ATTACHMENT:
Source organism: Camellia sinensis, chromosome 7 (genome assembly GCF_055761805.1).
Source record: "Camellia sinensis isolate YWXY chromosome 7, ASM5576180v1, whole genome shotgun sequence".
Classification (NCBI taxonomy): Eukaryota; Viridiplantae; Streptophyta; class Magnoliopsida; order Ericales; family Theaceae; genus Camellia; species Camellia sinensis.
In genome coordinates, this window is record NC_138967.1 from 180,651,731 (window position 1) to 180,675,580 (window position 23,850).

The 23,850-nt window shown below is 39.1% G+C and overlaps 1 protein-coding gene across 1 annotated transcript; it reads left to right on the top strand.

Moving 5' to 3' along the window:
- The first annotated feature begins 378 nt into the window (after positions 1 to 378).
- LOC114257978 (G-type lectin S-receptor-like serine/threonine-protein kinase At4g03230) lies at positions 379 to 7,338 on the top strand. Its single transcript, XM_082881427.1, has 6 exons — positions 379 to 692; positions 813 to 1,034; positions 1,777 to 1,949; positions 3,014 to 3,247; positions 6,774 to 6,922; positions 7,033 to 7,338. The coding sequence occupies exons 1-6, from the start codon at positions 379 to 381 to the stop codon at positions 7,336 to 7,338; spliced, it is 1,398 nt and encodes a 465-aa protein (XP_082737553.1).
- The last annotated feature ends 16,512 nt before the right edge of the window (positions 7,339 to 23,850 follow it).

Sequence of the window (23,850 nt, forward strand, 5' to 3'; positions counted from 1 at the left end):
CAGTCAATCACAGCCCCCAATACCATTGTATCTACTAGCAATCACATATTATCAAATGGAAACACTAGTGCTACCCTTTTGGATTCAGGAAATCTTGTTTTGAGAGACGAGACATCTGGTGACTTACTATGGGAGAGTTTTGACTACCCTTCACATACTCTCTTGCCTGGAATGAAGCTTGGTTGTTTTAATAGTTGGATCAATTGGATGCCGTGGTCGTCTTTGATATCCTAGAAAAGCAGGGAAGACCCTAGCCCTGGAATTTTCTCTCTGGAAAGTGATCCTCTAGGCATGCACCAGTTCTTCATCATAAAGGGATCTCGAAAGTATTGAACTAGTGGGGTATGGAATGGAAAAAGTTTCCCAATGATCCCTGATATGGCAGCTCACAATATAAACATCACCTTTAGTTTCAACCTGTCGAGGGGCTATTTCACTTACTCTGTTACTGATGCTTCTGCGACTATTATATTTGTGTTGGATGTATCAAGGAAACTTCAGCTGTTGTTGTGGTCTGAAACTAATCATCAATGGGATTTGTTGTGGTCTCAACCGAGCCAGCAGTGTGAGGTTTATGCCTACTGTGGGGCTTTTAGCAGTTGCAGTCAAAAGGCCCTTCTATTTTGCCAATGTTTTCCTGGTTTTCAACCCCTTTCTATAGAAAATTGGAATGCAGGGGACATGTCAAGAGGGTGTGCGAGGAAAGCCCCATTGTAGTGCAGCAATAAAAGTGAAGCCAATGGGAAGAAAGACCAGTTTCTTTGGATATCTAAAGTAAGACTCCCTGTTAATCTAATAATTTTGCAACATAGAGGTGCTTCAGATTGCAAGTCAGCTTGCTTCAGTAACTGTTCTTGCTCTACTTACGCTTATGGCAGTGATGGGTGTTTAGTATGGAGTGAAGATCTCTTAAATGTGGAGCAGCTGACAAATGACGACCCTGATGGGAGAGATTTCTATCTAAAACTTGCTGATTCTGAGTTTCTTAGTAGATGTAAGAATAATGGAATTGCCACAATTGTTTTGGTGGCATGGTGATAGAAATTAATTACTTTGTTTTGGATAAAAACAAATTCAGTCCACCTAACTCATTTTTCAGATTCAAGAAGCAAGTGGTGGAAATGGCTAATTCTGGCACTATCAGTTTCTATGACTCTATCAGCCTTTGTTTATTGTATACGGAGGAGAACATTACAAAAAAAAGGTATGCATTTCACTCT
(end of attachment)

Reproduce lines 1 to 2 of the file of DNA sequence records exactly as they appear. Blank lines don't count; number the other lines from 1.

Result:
Source organism: Camellia sinensis, chromosome 7 (genome assembly GCF_055761805.1).
Source record: "Camellia sinensis isolate YWXY chromosome 7, ASM5576180v1, whole genome shotgun sequence".